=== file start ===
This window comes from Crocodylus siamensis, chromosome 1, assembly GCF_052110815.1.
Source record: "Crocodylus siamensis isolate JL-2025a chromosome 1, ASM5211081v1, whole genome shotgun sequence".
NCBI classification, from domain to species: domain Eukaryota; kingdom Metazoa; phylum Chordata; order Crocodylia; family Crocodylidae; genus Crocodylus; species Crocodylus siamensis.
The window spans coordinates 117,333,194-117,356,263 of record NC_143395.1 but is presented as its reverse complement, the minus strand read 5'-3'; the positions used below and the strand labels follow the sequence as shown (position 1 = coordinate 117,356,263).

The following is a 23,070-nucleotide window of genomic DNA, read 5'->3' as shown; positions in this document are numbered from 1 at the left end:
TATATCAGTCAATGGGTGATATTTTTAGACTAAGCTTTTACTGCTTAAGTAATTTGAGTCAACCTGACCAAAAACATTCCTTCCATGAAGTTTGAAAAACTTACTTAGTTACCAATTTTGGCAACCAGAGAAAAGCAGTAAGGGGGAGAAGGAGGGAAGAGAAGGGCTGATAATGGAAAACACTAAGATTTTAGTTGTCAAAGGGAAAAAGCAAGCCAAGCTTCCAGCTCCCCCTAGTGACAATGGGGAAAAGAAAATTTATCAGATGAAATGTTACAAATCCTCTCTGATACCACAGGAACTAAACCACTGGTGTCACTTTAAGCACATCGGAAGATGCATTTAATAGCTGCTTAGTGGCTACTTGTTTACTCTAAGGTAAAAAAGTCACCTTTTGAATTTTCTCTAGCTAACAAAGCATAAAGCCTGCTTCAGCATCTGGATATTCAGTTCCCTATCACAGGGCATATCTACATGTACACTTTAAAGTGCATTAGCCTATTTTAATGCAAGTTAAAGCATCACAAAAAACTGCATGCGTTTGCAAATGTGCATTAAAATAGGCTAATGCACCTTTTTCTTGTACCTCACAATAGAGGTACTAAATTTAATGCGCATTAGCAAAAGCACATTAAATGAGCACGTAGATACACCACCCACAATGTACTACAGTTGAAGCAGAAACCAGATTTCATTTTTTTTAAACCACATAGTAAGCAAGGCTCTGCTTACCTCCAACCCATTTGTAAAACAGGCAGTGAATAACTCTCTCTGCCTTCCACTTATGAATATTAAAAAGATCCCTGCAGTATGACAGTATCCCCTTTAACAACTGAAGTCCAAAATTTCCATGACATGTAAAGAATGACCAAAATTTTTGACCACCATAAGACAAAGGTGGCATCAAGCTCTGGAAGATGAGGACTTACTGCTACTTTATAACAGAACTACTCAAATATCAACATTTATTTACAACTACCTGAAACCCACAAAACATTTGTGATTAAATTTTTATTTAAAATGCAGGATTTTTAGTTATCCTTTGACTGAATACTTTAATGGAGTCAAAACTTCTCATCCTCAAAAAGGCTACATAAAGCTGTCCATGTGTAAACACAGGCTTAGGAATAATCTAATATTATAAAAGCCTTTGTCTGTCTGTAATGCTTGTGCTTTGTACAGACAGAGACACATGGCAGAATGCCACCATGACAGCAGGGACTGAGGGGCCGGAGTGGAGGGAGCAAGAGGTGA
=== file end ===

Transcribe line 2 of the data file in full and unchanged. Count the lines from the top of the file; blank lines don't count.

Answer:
Source record: "Crocodylus siamensis isolate JL-2025a chromosome 1, ASM5211081v1, whole genome shotgun sequence".